Posted by: mattcolvin | March 15, 2022

“Just who is going?” – merisms, holisms and other nuances of language in Exodus 10 LXX


Exodus 10

10:6 – καὶ ἐκκλίνας Μωυσῆς ἐξῆλθεν ἀπὸ Φαραω – “and Moses turned away and went out from [the presence of] Pharaoh.” This is a narrative marker showing that Moses is not present for the discussion between Pharaoh and his servants.

10:7 – Pharaoh’s servants, confronted with the threat of locusts, ask their master, “How long will this be a snare (σκῶλον, Heb. מֹוקֵ֔שׁ, from יָקֹשׁ, “to ensnare”) to us?” The same root is behind Psalm 124:7: “Our soul is escaped as a bird out of the snare of the fowlers: the snare is broken, and we are escaped.”

Pharaoh’s servants urge him to “send the people (τοὺς ἀνθρώπους) out” in contrast to Pharaoh’s reneging in 10:11: “Let the men (οἱ ἄνδρες, not inclusive of women) go.”

10:8 – καὶ ἀπέστρεψαν τόν τε Μωυσῆν καὶ Ααρων πρὸς Φαραω – “And they turned Moses and Aaron back to Pharaoh…” Another narrative marker. Having prevailed upon Pharaoh, his servants recall Moses and Aaron, who had departed in 10:6.

τίνες δὲ καὶ τίνες εἰσὶν οἱ πορευόμενοι; – lit. “But who and who are the ones going?”, a literal rendering of the Hebrew מִ֥י וָמִ֖י, which has the sense of “Precisely who…?” or “Just who is going?” (Alter) The question implies that Pharaoh does not grant permission for all the Hebrews to leave.

10:9 – Moses’ answer uses comprehensive merism to specify that the entirety of the Hebrew population is to go: “We will go with our young and our old, with our sons and daughters and flocks and cattle.” Among the three terms “we,” “our young,” and “our old,” every living generation of Israelites is specified.

Note the grounds given for this comprehensiveness: “For it is a festival of the Lord our God.” This is why all generations are required.

10:10 – καθότι ἀποστέλλω ὑμᾶς, μὴ καὶ τὴν ἀποσκευὴν ὑμῶν – “Because I am sending you out, I’m not sending out all your livestock, am I?” A rhetorical (μὴ) question indicating that Pharaoh does not assent to the dismissal of the Hebrews’ goods. This is the LXX’s rendering of a rather vexed Hebrew verse, which might be best rendered, “May the Lord be with you as much as I will let you go, and your little ones.” The Hebrew amounts to a refusal, and a wish that the Lord may not be with them. The word ἀποσκευή means “baggage, household goods,” and is an attempt to translate the Hebrew טַפְּכֶ֑ם, which as Cassuto notes, can sometimes mean “your livestock”, but at other times means “your children” (when women have already been mentioned separately), and at still other times, “your women and children” in contrast to men. Here, Pharaoh’s refusal of permission for the women and children is grounded in the immediately following sentence: ἴδετε ὅτι πονηρία πρόκειται ὑμῖν – “See ye that evil lies ahead of you.” (Therefore, don’t seek to bring your women and children into it.)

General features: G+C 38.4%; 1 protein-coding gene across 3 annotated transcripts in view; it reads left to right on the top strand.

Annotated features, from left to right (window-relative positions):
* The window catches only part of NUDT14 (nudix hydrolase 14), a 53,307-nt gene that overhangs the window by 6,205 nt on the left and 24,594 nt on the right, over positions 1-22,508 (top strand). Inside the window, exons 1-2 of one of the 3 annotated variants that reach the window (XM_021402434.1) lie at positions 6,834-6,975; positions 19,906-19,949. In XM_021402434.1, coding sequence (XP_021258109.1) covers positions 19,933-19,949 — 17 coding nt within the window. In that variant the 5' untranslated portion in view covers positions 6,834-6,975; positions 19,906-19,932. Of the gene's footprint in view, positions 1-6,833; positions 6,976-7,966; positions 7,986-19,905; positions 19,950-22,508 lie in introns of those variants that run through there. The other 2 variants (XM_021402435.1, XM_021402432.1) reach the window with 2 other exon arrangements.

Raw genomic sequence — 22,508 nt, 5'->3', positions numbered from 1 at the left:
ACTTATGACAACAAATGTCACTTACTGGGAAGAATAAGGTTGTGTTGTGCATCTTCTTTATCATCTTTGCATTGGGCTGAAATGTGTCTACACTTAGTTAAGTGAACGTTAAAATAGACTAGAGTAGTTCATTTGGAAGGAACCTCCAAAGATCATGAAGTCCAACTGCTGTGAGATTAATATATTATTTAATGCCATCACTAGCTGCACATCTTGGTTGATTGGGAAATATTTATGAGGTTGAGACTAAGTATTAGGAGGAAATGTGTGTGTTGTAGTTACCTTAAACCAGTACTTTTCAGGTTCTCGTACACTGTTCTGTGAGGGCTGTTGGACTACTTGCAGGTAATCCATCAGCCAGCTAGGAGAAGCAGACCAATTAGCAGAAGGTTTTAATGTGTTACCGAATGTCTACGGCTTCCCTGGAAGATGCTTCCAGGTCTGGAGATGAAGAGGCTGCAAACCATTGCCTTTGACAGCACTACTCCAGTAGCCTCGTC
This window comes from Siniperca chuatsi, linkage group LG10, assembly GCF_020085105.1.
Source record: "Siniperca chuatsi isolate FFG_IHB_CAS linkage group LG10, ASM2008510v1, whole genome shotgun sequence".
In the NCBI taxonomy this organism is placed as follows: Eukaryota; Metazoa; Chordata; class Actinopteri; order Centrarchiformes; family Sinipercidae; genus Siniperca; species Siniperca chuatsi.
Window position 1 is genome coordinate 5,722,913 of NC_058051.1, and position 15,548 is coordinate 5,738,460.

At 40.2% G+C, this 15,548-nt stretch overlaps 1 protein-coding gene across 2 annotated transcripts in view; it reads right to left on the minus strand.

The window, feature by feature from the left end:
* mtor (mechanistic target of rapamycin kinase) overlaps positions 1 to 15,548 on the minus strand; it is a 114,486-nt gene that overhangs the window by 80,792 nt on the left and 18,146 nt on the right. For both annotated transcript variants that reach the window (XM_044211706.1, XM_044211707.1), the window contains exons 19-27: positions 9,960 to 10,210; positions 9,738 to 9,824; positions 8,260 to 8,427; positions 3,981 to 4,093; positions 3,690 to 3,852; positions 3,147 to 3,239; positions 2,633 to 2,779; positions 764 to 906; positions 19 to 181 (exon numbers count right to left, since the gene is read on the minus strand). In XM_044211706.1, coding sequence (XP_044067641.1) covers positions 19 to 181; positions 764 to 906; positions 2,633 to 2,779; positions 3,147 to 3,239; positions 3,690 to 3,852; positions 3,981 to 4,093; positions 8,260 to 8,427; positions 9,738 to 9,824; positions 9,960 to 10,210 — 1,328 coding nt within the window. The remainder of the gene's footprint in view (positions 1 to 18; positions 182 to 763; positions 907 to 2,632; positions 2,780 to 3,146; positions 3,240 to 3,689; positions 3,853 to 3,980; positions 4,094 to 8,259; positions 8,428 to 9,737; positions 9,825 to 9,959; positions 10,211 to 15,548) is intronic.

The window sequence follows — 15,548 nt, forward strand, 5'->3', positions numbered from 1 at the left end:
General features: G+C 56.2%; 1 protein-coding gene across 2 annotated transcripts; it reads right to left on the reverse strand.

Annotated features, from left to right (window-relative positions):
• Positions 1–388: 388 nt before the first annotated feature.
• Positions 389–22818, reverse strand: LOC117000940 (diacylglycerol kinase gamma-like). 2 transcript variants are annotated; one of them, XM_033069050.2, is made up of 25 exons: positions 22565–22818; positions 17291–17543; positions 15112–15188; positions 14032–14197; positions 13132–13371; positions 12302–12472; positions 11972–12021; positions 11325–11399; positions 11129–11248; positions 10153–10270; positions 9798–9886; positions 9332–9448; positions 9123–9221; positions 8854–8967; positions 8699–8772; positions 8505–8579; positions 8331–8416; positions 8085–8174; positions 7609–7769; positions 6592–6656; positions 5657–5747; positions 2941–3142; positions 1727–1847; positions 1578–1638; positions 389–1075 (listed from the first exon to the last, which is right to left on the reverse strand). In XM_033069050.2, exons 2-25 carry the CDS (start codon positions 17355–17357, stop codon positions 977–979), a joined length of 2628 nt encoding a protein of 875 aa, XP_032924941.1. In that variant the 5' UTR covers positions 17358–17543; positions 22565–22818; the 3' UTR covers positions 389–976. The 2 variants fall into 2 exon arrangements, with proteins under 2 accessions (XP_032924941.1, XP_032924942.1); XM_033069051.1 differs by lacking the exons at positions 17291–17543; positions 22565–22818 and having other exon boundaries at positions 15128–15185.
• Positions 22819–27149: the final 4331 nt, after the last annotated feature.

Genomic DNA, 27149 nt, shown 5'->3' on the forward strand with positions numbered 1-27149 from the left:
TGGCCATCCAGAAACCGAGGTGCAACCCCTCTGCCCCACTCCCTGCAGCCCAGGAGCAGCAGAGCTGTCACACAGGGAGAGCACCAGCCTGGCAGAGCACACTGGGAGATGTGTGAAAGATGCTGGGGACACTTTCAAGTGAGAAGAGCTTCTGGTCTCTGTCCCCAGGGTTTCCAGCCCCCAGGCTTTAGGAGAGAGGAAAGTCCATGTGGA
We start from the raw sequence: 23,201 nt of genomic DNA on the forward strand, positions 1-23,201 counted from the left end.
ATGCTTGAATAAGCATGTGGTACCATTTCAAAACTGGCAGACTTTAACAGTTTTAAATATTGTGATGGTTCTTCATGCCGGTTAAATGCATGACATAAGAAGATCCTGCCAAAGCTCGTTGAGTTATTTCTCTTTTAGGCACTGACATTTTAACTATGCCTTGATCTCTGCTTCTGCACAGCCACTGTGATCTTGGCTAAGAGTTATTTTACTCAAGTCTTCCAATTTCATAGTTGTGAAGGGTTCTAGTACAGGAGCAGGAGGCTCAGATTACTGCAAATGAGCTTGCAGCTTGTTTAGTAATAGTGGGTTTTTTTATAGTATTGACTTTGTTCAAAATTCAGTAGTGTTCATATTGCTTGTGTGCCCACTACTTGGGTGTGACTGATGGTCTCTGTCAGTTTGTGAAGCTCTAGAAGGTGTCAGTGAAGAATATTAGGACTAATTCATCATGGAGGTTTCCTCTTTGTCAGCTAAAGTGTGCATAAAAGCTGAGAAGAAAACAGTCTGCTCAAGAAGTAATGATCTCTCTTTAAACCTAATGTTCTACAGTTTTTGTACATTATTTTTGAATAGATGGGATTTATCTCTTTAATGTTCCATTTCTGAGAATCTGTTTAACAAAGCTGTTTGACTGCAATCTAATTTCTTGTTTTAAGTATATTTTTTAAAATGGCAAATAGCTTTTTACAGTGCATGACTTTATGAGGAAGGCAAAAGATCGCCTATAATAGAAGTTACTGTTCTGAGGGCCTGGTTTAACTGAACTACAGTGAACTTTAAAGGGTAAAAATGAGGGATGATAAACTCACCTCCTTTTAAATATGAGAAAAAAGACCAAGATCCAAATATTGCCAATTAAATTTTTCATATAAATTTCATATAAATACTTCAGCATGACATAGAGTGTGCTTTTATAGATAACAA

10:12 – The plague of locusts, designated in the collective singular ἀκρίς, “the locust,” is described as eating up πᾶσαν βοτάνην…καὶ πάντα τὸν καρπὸν τῶν ξύλων, “every herb and every fruit of the trees.” This is very specific diction lifted from Genesis 1:12. The locusts are thus agents of de-creation.

10:12 – Whereas the south wind brought the locusts to Egypt (ὁ ἄνεμος ὁ νότος ἀνέλαβεν τὴν ἀκρίδα ἐπὶ τὴν γῆν), it then brings them to rest (κατέπαυσεν) upon it, rather than blowing them away. Verse 19 will see the locusts removed by the wind.

10:15 – De-creation is expressed again by ἐφθάρη ἡ γῆ, “the land/earth was destroyed.” (10:15) Note the rhetorical force of the word order that conveys the totality of the destruction: “There was not left any green thing among the trees and among all the herb of the field in all the land of Egypt.”

10:16 – Pharaoh confesses his sin with a perfect verb, Ἡμάρτηκα, as well as confessing that he has sinned “in the sight of the Lord” (ἐναντίον κυρίου) as well as “against you” (εἰς ὑμᾶς).

10:19 – The same construction of totality that was used in 10:15 for the denuding of Egypt’s vegetation by the locusts is now deployed for the removal of the locusts by the wind: “there was not left a single locust (οὐκ ὑπελείφθη ἀκρὶς μία) in all the land of Egypt.”

10:21 – The darkness of the next plague is described as ψηλαφητόν, “able to be handled.” The root is the same as the verb used in 1 John 1:1, “which our hands have handled (ἐψηλάφησαν).”

10:28-29 – There is tragic irony in Pharaoh’s threat, “On the day that you appear to me, you shall die,” and in Moses’ response, “I will no longer appear to you to your face.” One midrashic tradition (Mekhilta d’Rabbi Yishmael 2:6) holds that Pharaoh personally led his army and perished in the sea.


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